D.J. is quick to point out that it takes more than a positive, defiant mindset to survive one of the most aggressive forms of cancer. He tells the story of how, while on a trampoline in elementary school, another kid insisted D.J. couldn’t land a back flip on his first try. We’ll see, D.J. recalls saying. He sprained his neck and wound up in the hospital.

But he does believe the right attitude is essential. Just as important, he says, is not hiding your vulnerability from friends and family, and asking for help during rough times.

Cancer has been clarifying, D.J. adds. He recognizes all the love in his life, and isn’t shy about embracing it. He focuses his considerable energy on what really matters to him and flicks off the distractions.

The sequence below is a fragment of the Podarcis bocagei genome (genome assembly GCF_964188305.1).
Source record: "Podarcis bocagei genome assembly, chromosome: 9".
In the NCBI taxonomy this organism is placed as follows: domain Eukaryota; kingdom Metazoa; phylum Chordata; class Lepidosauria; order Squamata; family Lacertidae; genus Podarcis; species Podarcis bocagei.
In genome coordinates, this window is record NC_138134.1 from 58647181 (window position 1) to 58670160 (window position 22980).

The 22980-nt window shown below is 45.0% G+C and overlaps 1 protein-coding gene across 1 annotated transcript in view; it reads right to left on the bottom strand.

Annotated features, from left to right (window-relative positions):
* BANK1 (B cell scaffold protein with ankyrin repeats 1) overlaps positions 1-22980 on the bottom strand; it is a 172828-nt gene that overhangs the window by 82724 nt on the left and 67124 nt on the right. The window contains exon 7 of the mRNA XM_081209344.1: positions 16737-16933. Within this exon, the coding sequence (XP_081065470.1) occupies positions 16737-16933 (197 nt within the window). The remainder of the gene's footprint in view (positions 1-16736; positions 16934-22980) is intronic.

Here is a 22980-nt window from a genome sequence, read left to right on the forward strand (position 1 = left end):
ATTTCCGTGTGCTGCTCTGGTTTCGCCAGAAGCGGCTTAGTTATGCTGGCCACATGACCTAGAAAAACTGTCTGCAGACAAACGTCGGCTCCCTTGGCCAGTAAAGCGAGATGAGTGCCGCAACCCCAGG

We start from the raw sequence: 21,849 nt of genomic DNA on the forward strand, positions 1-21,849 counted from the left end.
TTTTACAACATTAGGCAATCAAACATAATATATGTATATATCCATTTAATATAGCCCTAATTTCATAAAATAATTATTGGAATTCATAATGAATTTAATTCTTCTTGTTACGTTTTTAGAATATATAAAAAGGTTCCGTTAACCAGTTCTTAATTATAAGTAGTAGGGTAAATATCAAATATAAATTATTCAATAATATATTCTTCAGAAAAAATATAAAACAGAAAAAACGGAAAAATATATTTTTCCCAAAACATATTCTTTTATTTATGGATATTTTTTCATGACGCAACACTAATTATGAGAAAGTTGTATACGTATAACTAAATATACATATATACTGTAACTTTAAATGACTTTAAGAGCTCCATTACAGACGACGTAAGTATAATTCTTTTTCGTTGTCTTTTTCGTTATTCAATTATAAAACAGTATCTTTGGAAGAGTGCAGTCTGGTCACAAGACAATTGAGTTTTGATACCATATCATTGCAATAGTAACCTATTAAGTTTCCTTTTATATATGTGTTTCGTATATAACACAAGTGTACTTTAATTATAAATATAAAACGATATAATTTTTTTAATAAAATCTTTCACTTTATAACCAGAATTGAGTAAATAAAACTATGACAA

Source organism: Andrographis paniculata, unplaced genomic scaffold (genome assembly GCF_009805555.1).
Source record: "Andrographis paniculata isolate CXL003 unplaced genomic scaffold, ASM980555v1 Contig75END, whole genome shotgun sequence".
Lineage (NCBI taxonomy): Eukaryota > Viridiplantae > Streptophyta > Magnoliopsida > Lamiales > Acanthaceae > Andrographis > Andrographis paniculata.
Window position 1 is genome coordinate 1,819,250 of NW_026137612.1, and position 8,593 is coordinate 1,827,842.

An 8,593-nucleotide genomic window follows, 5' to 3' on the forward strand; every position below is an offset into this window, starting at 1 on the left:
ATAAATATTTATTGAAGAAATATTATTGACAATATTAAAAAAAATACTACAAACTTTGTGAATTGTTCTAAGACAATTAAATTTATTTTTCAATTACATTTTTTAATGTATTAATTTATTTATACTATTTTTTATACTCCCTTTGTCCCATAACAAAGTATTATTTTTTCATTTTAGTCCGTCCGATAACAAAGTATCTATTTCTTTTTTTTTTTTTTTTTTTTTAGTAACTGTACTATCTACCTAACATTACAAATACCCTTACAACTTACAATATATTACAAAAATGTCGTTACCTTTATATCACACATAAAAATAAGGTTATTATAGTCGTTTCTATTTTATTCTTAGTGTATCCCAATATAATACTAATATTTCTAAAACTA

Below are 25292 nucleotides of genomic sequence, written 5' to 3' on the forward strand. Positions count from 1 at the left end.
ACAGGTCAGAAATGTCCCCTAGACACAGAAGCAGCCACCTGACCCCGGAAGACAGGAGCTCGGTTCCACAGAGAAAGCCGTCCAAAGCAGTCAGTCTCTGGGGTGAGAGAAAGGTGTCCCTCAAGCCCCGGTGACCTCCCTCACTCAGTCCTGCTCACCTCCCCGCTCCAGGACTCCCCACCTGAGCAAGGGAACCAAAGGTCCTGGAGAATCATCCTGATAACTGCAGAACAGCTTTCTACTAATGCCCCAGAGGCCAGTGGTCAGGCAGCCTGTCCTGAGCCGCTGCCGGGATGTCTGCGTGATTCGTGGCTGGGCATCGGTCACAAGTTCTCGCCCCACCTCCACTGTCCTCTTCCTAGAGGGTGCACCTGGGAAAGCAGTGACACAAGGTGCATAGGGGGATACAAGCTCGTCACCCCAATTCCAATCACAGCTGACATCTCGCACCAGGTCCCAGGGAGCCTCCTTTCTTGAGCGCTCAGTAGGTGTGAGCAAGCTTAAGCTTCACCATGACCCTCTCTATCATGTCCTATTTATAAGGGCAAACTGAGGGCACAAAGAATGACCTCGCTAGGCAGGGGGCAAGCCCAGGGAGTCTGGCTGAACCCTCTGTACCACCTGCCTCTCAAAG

“Cancer sucks, but it’s given me all these incredible things,” he said. “I’m a better husband, a better friend, all of that. I wouldn’t change a thing.” (story originally posted on novocure.com)

DJ Stewart is featured in Ryan Lovell’s short award-winning documentary, “Rare Enough.”  Watch how DJ’s unwavering attitude, close friendships and support from his local skate community helped him defy the odds and keep on pushing.

DJ was also featured on the popular podcast Hawk vs. Wolf. Watch his interview with Tony Hawk and Jason Ellis as he shares his uncensored story of consecutive cancer diagnoses and his fight for survival through treatments, skating, family and support.

Follow DJ on Instagram @djaystewart